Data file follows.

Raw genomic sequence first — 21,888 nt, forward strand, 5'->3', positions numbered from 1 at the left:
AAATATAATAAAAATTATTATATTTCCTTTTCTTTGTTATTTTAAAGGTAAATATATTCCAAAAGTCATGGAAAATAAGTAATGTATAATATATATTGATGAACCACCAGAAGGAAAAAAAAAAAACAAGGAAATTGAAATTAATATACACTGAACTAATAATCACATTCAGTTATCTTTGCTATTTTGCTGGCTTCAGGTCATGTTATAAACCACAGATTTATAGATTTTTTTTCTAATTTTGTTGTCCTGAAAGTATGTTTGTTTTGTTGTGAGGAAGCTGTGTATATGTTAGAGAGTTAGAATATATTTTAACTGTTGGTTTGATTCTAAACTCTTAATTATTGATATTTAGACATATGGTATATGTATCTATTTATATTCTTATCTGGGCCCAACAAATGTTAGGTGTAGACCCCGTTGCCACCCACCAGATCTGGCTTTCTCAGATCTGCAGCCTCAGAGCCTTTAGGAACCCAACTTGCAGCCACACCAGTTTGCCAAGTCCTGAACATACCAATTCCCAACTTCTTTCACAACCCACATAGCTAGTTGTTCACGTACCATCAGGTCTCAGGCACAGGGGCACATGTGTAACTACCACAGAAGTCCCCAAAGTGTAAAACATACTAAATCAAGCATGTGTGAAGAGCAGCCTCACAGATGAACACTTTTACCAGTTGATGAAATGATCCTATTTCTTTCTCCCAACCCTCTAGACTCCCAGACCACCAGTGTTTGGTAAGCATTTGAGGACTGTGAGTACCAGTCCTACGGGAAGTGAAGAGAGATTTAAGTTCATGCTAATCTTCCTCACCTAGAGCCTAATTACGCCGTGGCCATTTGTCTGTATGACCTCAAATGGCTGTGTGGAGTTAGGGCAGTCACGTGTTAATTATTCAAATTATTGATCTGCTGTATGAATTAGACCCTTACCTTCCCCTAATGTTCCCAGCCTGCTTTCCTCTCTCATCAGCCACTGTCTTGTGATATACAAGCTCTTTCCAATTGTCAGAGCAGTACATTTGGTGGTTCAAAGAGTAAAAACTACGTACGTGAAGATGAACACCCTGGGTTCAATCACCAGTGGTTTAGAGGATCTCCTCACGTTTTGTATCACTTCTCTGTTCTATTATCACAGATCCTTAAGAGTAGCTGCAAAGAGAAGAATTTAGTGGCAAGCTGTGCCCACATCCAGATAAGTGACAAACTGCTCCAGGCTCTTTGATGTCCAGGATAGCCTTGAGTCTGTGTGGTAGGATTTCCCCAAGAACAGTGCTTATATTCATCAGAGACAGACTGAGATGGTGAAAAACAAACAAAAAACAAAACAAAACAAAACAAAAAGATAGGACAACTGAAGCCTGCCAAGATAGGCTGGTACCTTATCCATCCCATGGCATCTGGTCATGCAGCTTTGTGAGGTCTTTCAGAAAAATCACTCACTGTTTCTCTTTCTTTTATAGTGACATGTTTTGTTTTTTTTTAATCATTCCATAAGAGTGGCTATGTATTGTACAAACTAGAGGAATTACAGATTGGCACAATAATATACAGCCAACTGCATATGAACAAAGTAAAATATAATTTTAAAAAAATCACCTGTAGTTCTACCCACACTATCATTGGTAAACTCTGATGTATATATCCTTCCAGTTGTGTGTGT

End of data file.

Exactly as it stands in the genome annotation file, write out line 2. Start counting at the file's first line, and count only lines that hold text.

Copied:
AAATATAATAAAAATTATTATATTTCCTTTTCTTTGTTATTTTAAAGGTAAATATATTCCAAAAGTCATGGAAAATAAGTAATGTATAATATATATTGATGAACCACCAGAAGGAAAAAAAAAAAACAAGGAAATTGAAATTAATATACACTGAACTAATAATCACATTCAGTTATCTTTGCTATTTTGCTGGCTTCAGGTCATGTTATAAACCACAGATTTATAGATTTTTTTTCTAATTTTGTTGTCCTGAAAGTATGTTTGTTTTGTTGTGAGGAAGCTGTGTATATGTTAGAGAGTTAGAATATATTTTAACTGTTGGTTTGATTCTAAACTCTTAATTATTGATATTTAGACATATGGTATATGTATCTATTTATATTCTTATCTGGGCCCAACAAATGTTAGGTGTAGACCCCGTTGCCACCCACCAGATCTGGCTTTCTCAGATCTGCAGCCTCAGAGCCTTTAGGAACCCAACTTGCAGCCACACCAGTTTGCCAAGTCCTGAACATACCAATTCCCAACTTCTTTCACAACCCACATAGCTAGTTGTTCACGTACCATCAGGTCTCAGGCACAGGGGCACATGTGTAACTACCACAGAAGTCCCCAAAGTGTAAAACATACTAAATCAAGCATGTGTGAAGAGCAGCCTCACAGATGAACACTTTTACCAGTTGATGAAATGATCCTATTTCTTTCTCCCAACCCTCTAGACTCCCAGACCACCAGTGTTTGGTAAGCATTTGAGGACTGTGAGTACCAGTCCTACGGGAAGTGAAGAGAGATTTAAGTTCATGCTAATCTTCCTCACCTAGAGCCTAATTACGCCGTGGCCATTTGTCTGTATGACCTCAAATGGCTGTGTGGAGTTAGGGCAGTCACGTGTTAATTATTCAAATTATTGATCTGCTGTATGAATTAGACCCTTACCTTCCCCTAATGTTCCCAGCCTGCTTTCCTCTCTCATCAGCCACTGTCTTGTGATATACAAGCTCTTTCCAATTGTCAGAGCAGTACATTTGGTGGTTCAAAGAGTAAAAACTACGTACGTGAAGATGAACACCCTGGGTTCAATCACCAGTGGTTTAGAGGATCTCCTCACGTTTTGTATCACTTCTCTGTTCTATTATCACAGATCCTTAAGAGTAGCTGCAAAGAGAAGAATTTAGTGGCAAGCTGTGCCCACATCCAGATAAGTGACAAACTGCTCCAGGCTCTTTGATGTCCAGGATAGCCTTGAGTCTGTGTGGTAGGATTTCCCCAAGAACAGTGCTTATATTCATCAGAGACAGACTGAGATGGTGAAAAACAAACAAAAAACAAAACAAAACAAAACAAAAAGATAGGACAACTGAAGCCTGCCAAGATAGGCTGGTACCTTATCCATCCCATGGCATCTGGTCATGCAGCTTTGTGAGGTCTTTCAGAAAAATCACTCACTGTTTCTCTTTCTTTTATAGTGACATGTTTTGTTTTTTTTTAATCATTCCATAAGAGTGGCTATGTATTGTACAAACTAGAGGAATTACAGATTGGCACAATAATATACAGCCAACTGCATATGAACAAAGTAAAATATAATTTTAAAAAAATCACCTGTAGTTCTACCCACACTATCATTGGTAAACTCTGATGTATATATCCTTCCAGTTGTGTGTGT